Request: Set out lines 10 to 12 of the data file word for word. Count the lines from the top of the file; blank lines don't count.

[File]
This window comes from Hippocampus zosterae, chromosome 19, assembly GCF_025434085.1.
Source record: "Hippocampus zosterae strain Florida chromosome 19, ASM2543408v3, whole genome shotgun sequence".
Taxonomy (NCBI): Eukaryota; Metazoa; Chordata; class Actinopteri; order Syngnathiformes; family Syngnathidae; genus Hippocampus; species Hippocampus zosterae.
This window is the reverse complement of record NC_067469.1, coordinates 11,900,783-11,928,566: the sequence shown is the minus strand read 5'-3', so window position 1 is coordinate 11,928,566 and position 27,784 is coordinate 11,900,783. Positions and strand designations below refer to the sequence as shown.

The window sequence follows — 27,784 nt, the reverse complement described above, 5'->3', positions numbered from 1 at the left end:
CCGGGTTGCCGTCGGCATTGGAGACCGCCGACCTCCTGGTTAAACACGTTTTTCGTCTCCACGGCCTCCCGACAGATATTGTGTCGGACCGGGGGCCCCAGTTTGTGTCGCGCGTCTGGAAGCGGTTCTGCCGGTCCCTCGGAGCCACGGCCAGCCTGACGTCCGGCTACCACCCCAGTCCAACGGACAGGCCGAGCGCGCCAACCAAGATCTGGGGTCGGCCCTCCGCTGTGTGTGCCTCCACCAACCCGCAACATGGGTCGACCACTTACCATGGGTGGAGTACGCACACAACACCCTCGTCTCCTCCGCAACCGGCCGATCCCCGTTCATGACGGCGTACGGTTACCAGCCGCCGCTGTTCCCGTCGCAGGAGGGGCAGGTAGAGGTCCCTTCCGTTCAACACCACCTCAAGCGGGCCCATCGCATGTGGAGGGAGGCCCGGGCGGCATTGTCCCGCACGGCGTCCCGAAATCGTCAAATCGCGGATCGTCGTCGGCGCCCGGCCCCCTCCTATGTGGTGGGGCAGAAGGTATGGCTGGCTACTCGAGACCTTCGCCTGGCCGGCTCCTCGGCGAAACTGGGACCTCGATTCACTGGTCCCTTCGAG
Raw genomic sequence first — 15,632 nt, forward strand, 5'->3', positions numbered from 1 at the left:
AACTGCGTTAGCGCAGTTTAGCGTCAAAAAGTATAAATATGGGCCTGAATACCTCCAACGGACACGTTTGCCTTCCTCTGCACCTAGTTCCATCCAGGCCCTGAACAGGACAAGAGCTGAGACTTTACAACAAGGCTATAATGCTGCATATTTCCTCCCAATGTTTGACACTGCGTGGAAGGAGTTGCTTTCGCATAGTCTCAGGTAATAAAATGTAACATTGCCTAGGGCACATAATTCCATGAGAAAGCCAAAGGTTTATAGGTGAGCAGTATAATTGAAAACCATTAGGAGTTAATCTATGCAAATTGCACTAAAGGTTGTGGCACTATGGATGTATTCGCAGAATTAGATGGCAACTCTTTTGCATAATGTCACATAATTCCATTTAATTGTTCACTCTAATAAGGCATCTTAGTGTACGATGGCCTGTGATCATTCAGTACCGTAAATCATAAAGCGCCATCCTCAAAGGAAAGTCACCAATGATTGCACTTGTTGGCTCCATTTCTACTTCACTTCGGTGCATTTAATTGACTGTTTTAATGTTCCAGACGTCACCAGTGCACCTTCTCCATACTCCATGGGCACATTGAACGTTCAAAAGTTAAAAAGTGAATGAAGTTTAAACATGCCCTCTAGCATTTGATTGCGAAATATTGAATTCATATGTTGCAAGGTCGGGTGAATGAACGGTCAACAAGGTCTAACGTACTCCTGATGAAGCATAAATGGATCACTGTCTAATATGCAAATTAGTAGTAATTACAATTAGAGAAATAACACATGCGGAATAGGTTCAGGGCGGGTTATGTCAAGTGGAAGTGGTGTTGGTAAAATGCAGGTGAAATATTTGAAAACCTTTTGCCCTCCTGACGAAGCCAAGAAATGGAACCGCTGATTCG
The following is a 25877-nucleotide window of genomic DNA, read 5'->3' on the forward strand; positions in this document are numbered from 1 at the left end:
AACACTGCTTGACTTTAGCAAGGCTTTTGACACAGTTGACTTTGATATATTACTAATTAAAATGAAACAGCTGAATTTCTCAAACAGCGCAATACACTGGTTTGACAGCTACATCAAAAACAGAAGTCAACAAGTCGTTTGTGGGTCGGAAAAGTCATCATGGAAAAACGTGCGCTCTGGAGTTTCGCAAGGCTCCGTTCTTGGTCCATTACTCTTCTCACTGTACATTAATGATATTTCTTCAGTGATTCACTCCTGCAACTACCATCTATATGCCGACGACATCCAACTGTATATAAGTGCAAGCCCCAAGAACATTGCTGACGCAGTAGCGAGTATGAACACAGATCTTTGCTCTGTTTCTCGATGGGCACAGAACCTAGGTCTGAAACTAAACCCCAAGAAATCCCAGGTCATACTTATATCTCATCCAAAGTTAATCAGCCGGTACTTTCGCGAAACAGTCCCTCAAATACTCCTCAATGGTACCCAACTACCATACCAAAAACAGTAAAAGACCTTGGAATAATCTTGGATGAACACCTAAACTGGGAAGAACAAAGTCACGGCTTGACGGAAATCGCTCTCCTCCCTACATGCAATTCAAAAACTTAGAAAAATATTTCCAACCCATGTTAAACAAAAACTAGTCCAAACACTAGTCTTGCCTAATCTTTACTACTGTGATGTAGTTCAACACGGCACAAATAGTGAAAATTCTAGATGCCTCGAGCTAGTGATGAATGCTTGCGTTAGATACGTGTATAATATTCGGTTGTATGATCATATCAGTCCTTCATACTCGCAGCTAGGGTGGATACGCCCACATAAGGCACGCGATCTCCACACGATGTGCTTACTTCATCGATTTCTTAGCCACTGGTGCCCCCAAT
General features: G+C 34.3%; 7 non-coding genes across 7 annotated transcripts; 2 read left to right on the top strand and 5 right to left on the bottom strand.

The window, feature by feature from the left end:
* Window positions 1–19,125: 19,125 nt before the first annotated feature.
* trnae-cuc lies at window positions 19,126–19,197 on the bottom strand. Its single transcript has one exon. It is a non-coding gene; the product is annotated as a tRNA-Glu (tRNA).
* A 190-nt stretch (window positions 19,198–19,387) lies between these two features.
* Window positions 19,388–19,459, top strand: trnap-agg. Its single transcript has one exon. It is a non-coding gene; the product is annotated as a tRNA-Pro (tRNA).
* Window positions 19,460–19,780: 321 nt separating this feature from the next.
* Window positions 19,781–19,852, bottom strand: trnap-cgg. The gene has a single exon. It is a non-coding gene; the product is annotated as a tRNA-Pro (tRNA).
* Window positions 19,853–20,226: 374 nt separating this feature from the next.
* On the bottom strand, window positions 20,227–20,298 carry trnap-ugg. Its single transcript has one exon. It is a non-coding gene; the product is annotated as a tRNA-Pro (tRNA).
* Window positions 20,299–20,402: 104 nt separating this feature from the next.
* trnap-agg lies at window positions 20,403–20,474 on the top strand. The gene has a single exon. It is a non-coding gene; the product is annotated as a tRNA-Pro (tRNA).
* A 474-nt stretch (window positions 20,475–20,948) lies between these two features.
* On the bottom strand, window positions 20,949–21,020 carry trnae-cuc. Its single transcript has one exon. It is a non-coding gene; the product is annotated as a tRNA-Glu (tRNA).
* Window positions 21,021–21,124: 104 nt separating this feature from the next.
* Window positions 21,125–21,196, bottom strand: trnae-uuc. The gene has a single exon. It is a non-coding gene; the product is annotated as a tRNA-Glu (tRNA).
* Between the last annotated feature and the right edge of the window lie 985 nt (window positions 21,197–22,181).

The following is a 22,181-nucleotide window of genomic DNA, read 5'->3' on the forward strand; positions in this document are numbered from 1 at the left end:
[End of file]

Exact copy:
AACACTGCTTGACTTTAGCAAGGCTTTTGACACAGTTGACTTTGATATATTACTAATTAAAATGAAACAGCTGAATTTCTCAAACAGCGCAATACACTGGTTTGACAGCTACATCAAAAACAGAAGTCAACAAGTCGTTTGTGGGTCGGAAAAGTCATCATGGAAAAACGTGCGCTCTGGAGTTTCGCAAGGCTCCGTTCTTGGTCCATTACTCTTCTCACTGTACATTAATGATATTTCTTCAGTGATTCACTCCTGCAACTACCATCTATATGCCGACGACATCCAACTGTATATAAGTGCAAGCCCCAAGAACATTGCTGACGCAGTAGCGAGTATGAACACAGATCTTTGCTCTGTTTCTCGATGGGCACAGAACCTAGGTCTGAAACTAAACCCCAAGAAATCCCAGGTCATACTTATATCTCATCCAAAGTTAATCAGCCGGTACTTTCGCGAAACAGTCCCTCAAATACTCCTCAATGGTACCCAACTACCATACCAAAAACAGTAAAAGACCTTGGAATAATCTTGGATGAACACCTAAACTGGGAAGAACAAAGTCACGGCTTGACGGAAATCGCTCTCCTCCCTACATGCAATTCAAAAACTTAGAAAAATATTTCCAACCCATGTTAAACAAAAACTAGTCCAAACACTAGTCTTGCCTAATCTTTACTACTGTGATGTAGTTCAACACGGCACAAATAGTGAAAATTCTAGATGCCTCGAGCTAGTGATGAATGCTTGCGTTAGATACGTGTATAATATTCGGTTGTATGATCATATCAGTCCTTCATACTCGCAGCTAGGGTGGATACGCCCACATAAGGCACGCGATCTCCACACGATGTGCTTACTTCATCGATTTCTTAGCCACTGGTGCCCCCAAT
General features: G+C 34.3%; 7 non-coding genes across 7 annotated transcripts; 2 read left to right on the top strand and 5 right to left on the bottom strand.

The window, feature by feature from the left end: